In FIG. 7, an example of a 1N optical switch 80 is schematically illustrated in plan view using the MEM optical switching apparatus 10 of FIGS. 1-4. The 1N optical switch 80 can comprise a plurality N+1 of optical fibers 82 arranged at predetermined angles with respect to the MEM optical switching apparatus 10 including a source fiber wherefrom the incident light beam 100 emanates and N optical fibers to which the incident light beam 100 can be redirected. The light beam 100 from the source fibers, which can be any one of the optical fibers 82 shown in FIG. 7, can be directed substantially parallel to the plane of the substrate 12 to impinge on a light-reflecting surface of the erected mirror 20. A lens 84 can be used to collimate or focus the incident light beam 100 as needed. The incident light beam 100 is reflected from the mirror 20 to produce a redirected light beam 100′ at a particular angle which is determined by rotation of the stage 14 and mirror 20 thereon. The redirected light beam 100′ can thus be switched to any of the other N optical fibers 82 simply by rotating the stage 14 in the apparatus 10 to an appropriate angle. The removal of all electrical power from the apparatus 10 will leave an optical interconnection between a pair of the optical fibers 82 in place indefinitely, so that the electrical power need be applied to the MEM optical switching apparatus 10 only when a new optical interconnection between a different pair of the optical fibers 82 is to be established.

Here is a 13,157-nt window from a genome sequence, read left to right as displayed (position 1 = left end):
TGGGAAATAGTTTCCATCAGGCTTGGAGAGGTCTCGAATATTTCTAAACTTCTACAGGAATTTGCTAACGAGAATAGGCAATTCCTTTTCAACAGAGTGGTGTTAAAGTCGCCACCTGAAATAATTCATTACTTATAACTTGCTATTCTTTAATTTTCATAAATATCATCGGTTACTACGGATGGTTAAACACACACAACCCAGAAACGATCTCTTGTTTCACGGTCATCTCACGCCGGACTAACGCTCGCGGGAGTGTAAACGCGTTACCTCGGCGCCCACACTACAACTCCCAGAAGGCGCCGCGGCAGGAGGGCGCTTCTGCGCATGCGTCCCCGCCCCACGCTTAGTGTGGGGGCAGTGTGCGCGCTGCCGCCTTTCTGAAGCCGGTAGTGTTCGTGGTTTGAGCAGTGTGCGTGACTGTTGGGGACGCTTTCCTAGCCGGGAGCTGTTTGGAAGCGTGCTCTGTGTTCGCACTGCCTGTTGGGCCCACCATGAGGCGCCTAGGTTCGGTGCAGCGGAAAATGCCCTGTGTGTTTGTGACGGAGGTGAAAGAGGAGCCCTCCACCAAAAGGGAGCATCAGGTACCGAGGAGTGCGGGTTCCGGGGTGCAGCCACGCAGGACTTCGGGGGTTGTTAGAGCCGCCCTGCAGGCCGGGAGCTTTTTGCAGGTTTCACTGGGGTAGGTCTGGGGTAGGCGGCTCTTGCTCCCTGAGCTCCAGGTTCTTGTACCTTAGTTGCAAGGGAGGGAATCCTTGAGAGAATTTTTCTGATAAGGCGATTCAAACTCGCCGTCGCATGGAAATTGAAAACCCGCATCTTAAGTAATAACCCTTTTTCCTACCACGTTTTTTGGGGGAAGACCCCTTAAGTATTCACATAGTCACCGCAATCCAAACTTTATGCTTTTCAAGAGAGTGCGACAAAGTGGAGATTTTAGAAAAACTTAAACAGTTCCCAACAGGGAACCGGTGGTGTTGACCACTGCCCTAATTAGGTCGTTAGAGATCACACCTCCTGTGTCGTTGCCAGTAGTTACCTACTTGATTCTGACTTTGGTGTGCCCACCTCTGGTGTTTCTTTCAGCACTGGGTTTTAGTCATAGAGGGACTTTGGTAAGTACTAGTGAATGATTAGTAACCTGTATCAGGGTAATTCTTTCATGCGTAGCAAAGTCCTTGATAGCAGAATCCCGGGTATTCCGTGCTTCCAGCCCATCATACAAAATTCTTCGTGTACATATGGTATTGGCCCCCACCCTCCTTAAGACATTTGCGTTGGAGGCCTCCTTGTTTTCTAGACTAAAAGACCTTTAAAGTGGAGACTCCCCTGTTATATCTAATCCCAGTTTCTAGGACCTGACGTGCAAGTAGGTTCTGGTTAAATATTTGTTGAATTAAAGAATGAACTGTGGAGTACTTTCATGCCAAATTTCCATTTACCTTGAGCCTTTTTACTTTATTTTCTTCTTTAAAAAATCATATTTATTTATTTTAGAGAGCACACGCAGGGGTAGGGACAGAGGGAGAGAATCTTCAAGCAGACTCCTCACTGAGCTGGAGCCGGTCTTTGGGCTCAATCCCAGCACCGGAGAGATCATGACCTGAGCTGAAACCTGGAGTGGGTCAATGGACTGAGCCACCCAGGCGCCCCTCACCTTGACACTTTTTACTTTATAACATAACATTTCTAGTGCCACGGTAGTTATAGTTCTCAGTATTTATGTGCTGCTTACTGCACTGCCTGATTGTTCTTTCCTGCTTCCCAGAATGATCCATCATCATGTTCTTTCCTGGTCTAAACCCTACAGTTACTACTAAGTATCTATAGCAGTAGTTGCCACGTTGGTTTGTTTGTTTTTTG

In FIGS. 8A and 8B, an example of a 22 optical switch 90 formed using the apparatus 10 of FIGS. 5 and 6 is schematically illustrated in a simplified plan view. In FIG. 8A, the mirrors 20 on each stage 14 have been located at a distance from the center of rotation of the stage 14 so that a pair of incident light beams 100 can be transmitted substantially parallel to the plane of the substrate 12 and over the stages 14 without being intercepted by the mirrors 20 when the mirrors 20 are oriented substantially parallel to the incident light beams 100. In FIG. 8B, by rotating the stages 14 as shown, each incident light beam 100 can be intercepted by a pair of the mirrors 20 and redirected in space to form redirected light beams 100′. The light beams 100 and 100′ can be propagated in free space or can come from one pair of optical fibers and be redirected back into another pair of optical fibers.

A plurality of 22 optical switches as shown in FIGS. 8A and 8B can be combined to form a higher-order NN optical switch. This is schematically illustrated in FIG. 9A where three switches 22 optical switches 90 have been ganged together to form a 33 optical switch, with each channel of the 33 optical switch being indicated by a vertical dashed line, and with each 22 optical switch 90 either transmitting a pair of incident light beams 100 unchanged as shown in FIG. 8A (indicated by a “0” state in a truth table shown in FIG. 9B), or switched as shown in FIG. 8B (indicated by a “1” state in the truth table in FIG. 9B). The truth table of FIG. 9B shows that any of six possible switching arrangements are possible for the three channels in the 33 optical switch. Additionally, there is some redundancy in output signal ordering in FIG. 9B which can be advantageous to provide an enhanced reliability for the 33 optical switch.

Those skilled in the art will understand that higher-order NN optical switches can be formed by ganging additional 22 optical switches 90 using the methodology set forth herein with reference to FIGS. 9A and 9B. Those skilled in the art will also understand that different topologies for optical switches can be used based on the teachings herein.